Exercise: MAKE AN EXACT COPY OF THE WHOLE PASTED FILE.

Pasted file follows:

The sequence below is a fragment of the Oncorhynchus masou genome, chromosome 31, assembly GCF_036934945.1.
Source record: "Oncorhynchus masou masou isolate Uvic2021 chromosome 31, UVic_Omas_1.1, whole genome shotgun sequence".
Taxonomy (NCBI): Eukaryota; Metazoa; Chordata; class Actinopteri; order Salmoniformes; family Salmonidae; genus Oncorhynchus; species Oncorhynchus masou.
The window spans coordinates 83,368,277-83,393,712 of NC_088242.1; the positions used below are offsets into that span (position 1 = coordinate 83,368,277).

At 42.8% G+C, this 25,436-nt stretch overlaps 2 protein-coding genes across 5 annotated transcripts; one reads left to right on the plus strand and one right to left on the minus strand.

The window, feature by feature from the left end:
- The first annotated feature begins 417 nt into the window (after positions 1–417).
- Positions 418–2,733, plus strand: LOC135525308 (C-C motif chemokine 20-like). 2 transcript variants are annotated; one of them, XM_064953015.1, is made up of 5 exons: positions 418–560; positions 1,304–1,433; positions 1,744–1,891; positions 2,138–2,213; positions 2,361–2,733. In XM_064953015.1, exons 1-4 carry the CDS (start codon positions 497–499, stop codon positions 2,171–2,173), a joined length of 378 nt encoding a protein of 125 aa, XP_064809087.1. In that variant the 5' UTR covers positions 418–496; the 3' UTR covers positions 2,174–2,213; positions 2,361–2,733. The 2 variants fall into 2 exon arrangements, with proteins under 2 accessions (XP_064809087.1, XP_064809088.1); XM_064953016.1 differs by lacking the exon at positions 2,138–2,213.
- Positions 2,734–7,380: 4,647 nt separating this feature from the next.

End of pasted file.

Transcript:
The sequence below is a fragment of the Oncorhynchus masou genome, chromosome 31, assembly GCF_036934945.1.
Source record: "Oncorhynchus masou masou isolate Uvic2021 chromosome 31, UVic_Omas_1.1, whole genome shotgun sequence".
Taxonomy (NCBI): Eukaryota; Metazoa; Chordata; class Actinopteri; order Salmoniformes; family Salmonidae; genus Oncorhynchus; species Oncorhynchus masou.
The window spans coordinates 83,368,277-83,393,712 of NC_088242.1; the positions used below are offsets into that span (position 1 = coordinate 83,368,277).

At 42.8% G+C, this 25,436-nt stretch overlaps 2 protein-coding genes across 5 annotated transcripts; one reads left to right on the plus strand and one right to left on the minus strand.

The window, feature by feature from the left end:
- The first annotated feature begins 417 nt into the window (after positions 1–417).
- Positions 418–2,733, plus strand: LOC135525308 (C-C motif chemokine 20-like). 2 transcript variants are annotated; one of them, XM_064953015.1, is made up of 5 exons: positions 418–560; positions 1,304–1,433; positions 1,744–1,891; positions 2,138–2,213; positions 2,361–2,733. In XM_064953015.1, exons 1-4 carry the CDS (start codon positions 497–499, stop codon positions 2,171–2,173), a joined length of 378 nt encoding a protein of 125 aa, XP_064809087.1. In that variant the 5' UTR covers positions 418–496; the 3' UTR covers positions 2,174–2,213; positions 2,361–2,733. The 2 variants fall into 2 exon arrangements, with proteins under 2 accessions (XP_064809087.1, XP_064809088.1); XM_064953016.1 differs by lacking the exon at positions 2,138–2,213.
- Positions 2,734–7,380: 4,647 nt separating this feature from the next.